British Museum – Part 5

The jewel in the crown of the British Museum, in my opinion, were the Grecian galleries. I mean, what can you say when you see a whole temple before you?

Greek Galleries

How all of these pieces got here is rather controversial. In the early 19th Century, a certain Lord Elgin (then British Ambassador to the Ottoman Empire) obtained permission from the Ottomans to remove sculptures from the Parthenon and other buildings. The British government later purchased his ‘loot’ and it has been on display at the British Museum ever since.

Greek Galleries

One can’t deny that they are exquisite up close; so beautifully formed, and surprisingly well-preserved.

Greek Galleries

Greek Galleries

The debate on whether Britain should return them has raged ever since. The British have currently refused to give them back, but the British weren’t the only ones who removed pieces from Greece – some other startling pieces of Ancient Greece are also in Paris, Berlin and Munich.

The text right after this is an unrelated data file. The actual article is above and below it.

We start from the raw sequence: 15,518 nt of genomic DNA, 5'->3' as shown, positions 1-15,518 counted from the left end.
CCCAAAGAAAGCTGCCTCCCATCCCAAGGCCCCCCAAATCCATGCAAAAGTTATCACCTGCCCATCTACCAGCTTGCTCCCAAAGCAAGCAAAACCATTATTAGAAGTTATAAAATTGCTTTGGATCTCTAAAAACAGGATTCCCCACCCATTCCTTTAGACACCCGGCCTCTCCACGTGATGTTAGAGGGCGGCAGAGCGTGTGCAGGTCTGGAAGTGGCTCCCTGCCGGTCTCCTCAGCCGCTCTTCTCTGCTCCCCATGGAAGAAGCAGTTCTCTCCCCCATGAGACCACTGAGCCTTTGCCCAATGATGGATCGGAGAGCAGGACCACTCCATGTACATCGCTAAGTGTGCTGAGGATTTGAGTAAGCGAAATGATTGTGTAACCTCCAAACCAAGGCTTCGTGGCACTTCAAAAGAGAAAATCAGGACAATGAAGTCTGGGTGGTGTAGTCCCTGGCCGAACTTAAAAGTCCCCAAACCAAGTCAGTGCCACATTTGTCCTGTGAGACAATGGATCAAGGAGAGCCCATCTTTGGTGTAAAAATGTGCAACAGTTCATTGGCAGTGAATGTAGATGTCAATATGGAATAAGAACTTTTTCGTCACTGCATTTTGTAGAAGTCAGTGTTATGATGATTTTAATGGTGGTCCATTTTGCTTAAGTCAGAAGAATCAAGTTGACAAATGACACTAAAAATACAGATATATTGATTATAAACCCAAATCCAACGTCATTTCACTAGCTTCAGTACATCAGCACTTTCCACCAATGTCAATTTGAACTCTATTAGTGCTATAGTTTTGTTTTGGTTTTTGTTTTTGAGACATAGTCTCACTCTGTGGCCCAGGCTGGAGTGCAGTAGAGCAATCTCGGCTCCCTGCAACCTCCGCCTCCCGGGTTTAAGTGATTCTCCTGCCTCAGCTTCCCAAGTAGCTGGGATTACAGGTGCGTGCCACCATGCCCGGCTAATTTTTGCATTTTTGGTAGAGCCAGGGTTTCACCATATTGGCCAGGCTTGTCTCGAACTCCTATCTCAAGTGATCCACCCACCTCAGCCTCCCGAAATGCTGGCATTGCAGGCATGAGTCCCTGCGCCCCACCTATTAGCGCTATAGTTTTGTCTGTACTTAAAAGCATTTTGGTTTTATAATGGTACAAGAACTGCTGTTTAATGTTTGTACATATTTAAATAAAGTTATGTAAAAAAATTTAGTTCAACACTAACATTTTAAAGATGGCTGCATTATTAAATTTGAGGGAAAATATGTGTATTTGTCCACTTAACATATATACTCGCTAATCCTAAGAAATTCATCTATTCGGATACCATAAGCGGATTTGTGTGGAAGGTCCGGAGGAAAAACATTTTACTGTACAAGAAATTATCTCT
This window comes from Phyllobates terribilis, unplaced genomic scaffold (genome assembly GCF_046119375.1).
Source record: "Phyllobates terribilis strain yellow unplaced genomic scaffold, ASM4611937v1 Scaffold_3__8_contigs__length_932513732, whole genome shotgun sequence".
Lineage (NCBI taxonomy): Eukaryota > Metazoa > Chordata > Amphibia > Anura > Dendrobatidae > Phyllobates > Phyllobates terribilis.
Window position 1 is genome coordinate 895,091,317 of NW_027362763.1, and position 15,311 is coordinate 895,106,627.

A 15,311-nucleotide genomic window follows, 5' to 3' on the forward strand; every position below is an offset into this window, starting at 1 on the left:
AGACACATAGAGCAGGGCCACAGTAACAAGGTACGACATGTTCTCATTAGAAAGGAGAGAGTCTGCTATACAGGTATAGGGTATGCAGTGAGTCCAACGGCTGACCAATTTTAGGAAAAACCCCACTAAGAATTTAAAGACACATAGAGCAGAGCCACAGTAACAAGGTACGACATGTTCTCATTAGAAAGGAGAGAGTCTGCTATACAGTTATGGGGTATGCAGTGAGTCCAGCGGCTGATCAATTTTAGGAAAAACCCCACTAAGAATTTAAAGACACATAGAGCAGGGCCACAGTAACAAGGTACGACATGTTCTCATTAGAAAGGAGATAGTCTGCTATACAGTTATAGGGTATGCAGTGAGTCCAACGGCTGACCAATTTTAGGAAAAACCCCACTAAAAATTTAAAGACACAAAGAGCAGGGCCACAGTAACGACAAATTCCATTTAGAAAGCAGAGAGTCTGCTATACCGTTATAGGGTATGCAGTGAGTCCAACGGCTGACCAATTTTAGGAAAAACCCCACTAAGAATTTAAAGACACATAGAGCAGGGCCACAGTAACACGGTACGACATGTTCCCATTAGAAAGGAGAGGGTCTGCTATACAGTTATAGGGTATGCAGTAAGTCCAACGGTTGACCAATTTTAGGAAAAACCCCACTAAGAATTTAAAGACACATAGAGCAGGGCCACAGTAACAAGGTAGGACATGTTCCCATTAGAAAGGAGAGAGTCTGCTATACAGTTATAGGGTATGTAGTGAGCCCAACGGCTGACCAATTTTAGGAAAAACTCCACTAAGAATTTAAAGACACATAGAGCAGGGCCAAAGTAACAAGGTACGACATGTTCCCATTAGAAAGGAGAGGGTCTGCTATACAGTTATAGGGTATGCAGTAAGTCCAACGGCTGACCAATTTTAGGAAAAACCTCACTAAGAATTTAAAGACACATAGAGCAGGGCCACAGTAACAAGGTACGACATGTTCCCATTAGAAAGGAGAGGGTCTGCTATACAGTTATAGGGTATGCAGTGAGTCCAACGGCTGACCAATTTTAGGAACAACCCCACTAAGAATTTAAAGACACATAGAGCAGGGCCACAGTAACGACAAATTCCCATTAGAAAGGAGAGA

Greek Galleries

Having now seen the rest of the existing Parthenon sculptures in Athens itself (which I will go through when I post about Greece), it was probably good that they went to a museum early on and not been exposed to 20th Century Athens pollution. But having seen what a good job the Greeks have done with the new Acropolis museum, I see no reason why the British (and others who have taken from the Parthenon) can’t return them now. What do you think?

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